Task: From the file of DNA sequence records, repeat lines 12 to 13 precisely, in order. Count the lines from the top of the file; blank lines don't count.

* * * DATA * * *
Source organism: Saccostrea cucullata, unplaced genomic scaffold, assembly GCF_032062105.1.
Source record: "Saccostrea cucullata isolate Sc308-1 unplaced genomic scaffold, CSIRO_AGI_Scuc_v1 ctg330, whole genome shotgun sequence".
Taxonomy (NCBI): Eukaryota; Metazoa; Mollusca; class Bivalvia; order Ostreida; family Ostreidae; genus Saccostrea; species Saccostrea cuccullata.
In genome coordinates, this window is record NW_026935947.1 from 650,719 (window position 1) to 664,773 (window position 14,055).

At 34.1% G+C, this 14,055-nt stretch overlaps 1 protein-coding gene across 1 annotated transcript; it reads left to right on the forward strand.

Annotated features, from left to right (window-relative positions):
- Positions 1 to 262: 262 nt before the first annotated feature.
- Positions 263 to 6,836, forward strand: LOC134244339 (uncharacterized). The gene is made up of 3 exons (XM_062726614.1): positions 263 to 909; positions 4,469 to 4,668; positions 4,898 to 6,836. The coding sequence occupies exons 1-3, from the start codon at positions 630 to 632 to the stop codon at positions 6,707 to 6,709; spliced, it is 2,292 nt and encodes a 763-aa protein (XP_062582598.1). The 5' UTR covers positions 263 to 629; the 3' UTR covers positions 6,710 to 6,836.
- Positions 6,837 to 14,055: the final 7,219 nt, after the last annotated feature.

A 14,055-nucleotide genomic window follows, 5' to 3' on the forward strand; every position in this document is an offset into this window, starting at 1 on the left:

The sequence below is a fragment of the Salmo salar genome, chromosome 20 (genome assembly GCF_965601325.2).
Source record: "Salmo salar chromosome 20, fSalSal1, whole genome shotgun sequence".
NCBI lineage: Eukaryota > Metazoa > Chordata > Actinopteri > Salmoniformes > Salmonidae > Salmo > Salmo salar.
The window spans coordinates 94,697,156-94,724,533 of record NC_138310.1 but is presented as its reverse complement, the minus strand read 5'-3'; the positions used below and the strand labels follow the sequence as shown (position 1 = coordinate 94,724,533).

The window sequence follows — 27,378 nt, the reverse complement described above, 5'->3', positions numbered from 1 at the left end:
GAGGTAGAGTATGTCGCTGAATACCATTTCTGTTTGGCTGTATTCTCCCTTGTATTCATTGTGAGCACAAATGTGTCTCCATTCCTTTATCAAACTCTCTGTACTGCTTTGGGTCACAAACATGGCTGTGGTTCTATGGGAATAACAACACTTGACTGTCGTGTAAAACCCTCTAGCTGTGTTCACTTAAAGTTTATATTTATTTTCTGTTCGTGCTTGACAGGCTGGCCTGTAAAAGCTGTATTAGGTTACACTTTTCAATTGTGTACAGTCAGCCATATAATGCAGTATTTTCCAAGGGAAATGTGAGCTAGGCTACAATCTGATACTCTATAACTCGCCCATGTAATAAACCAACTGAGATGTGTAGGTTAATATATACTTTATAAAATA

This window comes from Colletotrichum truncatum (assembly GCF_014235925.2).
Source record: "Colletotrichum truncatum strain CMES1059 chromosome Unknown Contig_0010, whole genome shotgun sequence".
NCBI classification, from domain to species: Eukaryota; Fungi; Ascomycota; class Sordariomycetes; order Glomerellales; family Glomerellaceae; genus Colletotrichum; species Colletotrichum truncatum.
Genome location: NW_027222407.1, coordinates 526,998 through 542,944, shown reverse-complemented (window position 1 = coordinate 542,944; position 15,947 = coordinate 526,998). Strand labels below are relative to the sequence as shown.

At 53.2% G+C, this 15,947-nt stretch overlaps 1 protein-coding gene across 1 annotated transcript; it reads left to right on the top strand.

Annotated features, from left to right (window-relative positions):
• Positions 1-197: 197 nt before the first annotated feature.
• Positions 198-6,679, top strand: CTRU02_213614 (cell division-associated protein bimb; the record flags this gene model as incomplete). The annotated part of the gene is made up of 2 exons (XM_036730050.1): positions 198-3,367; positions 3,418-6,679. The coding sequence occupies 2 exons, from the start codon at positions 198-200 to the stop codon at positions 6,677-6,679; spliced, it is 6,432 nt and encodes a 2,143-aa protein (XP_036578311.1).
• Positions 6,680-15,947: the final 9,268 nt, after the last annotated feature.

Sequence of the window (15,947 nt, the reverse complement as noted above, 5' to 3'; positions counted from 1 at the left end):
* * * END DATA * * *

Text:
Source record: "Salmo salar chromosome 20, fSalSal1, whole genome shotgun sequence".
NCBI lineage: Eukaryota > Metazoa > Chordata > Actinopteri > Salmoniformes > Salmonidae > Salmo > Salmo salar.